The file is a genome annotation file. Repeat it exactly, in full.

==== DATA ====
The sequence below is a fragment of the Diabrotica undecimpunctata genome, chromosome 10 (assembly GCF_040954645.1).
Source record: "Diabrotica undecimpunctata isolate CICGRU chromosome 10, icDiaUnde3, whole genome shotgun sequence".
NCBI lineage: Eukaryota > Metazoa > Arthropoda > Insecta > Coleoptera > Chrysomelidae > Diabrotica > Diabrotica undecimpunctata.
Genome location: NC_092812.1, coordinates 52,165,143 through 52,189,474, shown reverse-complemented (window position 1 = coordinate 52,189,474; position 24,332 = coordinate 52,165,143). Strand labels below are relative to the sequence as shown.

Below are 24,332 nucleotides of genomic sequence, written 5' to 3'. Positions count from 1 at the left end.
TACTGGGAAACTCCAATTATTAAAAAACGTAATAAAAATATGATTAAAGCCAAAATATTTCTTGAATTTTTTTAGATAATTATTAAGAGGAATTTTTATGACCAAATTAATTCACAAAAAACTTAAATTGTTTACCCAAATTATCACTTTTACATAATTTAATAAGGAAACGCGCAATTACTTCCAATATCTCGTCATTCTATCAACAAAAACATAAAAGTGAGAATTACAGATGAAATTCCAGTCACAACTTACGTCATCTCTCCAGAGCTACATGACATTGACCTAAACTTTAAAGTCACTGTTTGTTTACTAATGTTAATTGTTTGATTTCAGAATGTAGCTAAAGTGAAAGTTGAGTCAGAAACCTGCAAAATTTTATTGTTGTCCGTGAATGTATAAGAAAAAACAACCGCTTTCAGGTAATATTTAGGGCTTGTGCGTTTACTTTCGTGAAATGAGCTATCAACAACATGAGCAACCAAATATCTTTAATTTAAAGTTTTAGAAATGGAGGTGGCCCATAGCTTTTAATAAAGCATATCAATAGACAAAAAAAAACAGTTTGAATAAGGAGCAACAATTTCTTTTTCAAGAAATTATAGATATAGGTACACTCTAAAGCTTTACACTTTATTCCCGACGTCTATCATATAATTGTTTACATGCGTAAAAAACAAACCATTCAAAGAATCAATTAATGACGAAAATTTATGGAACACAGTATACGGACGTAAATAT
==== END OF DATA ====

The sequence below is a fragment of the Diabrotica undecimpunctata genome, chromosome 10 (assembly GCF_040954645.1).
Source record: "Diabrotica undecimpunctata isolate CICGRU chromosome 10, icDiaUnde3, whole genome shotgun sequence".
NCBI lineage: Eukaryota > Metazoa > Arthropoda > Insecta > Coleoptera > Chrysomelidae > Diabrotica > Diabrotica undecimpunctata.
Genome location: NC_092812.1, coordinates 52,165,143 through 52,189,474, shown reverse-complemented (window position 1 = coordinate 52,189,474; position 24,332 = coordinate 52,165,143). Strand labels below are relative to the sequence as shown.

Below are 24,332 nucleotides of genomic sequence, written 5' to 3'. Positions count from 1 at the left end.
TACTGGGAAACTCCAATTATTAAAAAACGTAATAAAAATATGATTAAAGCCAAAATATTTCTTGAATTTTTTTAGATAATTATTAAGAGGAATTTTTATGACCAAATTAATTCACAAAAAACTTAAATTGTTTACCCAAATTATCACTTTTACATAATTTAATAAGGAAACGCGCAATTACTTCCAATATCTCGTCATTCTATCAACAAAAACATAAAAGTGAGAATTACAGATGAAATTCCAGTCACAACTTACGTCATCTCTCCAGAGCTACATGACATTGACCTAAACTTTAAAGTCACTGTTTGTTTACTAATGTTAATTGTTTGATTTCAGAATGTAGCTAAAGTGAAAGTTGAGTCAGAAACCTGCAAAATTTTATTGTTGTCCGTGAATGTATAAGAAAAAACAACCGCTTTCAGGTAATATTTAGGGCTTGTGCGTTTACTTTCGTGAAATGAGCTATCAACAACATGAGCAACCAAATATCTTTAATTTAAAGTTTTAGAAATGGAGGTGGCCCATAGCTTTTAATAAAGCATATCAATAGACAAAAAAAAACAGTTTGAATAAGGAGCAACAATTTCTTTTTCAAGAAATTATAGATATAGGTACACTCTAAAGCTTTACACTTTATTCCCGACGTCTATCATATAATTGTTTACATGCGTAAAAAACAAACCATTCAAAGAATCAATTAATGACGAAAATTTATGGAACACAGTATACGGACGTAAATAT